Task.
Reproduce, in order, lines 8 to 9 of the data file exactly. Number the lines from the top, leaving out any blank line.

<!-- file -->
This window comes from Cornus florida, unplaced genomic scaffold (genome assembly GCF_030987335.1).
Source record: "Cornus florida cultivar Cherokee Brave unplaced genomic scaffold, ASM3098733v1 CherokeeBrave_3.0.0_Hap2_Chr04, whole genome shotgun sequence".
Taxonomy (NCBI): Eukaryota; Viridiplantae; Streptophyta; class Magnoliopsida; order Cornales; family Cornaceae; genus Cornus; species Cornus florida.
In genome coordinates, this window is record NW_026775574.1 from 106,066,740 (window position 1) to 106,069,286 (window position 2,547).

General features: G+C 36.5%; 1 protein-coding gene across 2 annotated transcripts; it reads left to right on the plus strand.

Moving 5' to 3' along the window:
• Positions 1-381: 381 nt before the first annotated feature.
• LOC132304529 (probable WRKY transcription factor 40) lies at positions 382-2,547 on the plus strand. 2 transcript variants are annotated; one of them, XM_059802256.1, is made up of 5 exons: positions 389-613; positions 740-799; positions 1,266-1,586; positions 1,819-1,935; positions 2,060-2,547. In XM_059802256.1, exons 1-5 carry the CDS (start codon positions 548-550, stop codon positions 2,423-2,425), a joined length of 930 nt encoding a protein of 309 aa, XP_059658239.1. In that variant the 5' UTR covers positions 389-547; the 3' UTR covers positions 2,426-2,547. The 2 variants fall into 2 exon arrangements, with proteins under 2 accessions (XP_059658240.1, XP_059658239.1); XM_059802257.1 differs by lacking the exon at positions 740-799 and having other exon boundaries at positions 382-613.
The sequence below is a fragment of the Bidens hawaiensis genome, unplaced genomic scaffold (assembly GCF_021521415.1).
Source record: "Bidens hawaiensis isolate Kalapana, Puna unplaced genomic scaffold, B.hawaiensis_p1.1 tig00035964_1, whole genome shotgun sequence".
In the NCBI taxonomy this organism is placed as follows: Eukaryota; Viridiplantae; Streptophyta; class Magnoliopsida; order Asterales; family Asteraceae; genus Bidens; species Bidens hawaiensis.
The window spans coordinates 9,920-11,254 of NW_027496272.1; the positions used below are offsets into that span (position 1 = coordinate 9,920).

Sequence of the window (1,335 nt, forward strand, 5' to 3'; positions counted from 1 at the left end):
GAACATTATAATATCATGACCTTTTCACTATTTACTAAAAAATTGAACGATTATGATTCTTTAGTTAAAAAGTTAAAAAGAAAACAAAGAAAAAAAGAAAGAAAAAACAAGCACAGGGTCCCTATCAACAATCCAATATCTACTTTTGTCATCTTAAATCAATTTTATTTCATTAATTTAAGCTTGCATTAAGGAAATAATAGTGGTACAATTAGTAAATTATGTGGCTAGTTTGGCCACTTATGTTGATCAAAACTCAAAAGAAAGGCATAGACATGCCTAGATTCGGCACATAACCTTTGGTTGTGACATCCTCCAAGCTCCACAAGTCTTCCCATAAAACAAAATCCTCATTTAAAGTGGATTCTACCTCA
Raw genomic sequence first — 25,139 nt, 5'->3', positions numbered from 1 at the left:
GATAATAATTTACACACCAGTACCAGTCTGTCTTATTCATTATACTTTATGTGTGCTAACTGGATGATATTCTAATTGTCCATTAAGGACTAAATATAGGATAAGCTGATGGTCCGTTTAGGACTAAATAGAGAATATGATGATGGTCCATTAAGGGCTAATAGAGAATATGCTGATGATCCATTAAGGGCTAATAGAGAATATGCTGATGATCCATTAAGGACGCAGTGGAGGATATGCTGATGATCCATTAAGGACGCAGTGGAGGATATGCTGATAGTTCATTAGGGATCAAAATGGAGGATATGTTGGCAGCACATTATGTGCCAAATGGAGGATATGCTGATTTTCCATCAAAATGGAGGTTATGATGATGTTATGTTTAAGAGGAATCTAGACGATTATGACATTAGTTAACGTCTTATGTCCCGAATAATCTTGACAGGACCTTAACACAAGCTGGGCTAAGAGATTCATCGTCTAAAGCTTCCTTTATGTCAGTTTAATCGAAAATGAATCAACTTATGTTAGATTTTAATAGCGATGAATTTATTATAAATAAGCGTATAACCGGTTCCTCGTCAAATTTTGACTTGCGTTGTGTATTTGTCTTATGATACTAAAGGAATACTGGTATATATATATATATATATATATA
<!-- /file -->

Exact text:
• LOC132304529 (probable WRKY transcription factor 40) lies at positions 382-2,547 on the plus strand. 2 transcript variants are annotated; one of them, XM_059802256.1, is made up of 5 exons: positions 389-613; positions 740-799; positions 1,266-1,586; positions 1,819-1,935; positions 2,060-2,547. In XM_059802256.1, exons 1-5 carry the CDS (start codon positions 548-550, stop codon positions 2,423-2,425), a joined length of 930 nt encoding a protein of 309 aa, XP_059658239.1. In that variant the 5' UTR covers positions 389-547; the 3' UTR covers positions 2,426-2,547. The 2 variants fall into 2 exon arrangements, with proteins under 2 accessions (XP_059658240.1, XP_059658239.1); XM_059802257.1 differs by lacking the exon at positions 740-799 and having other exon boundaries at positions 382-613.
The sequence below is a fragment of the Bidens hawaiensis genome, unplaced genomic scaffold (assembly GCF_021521415.1).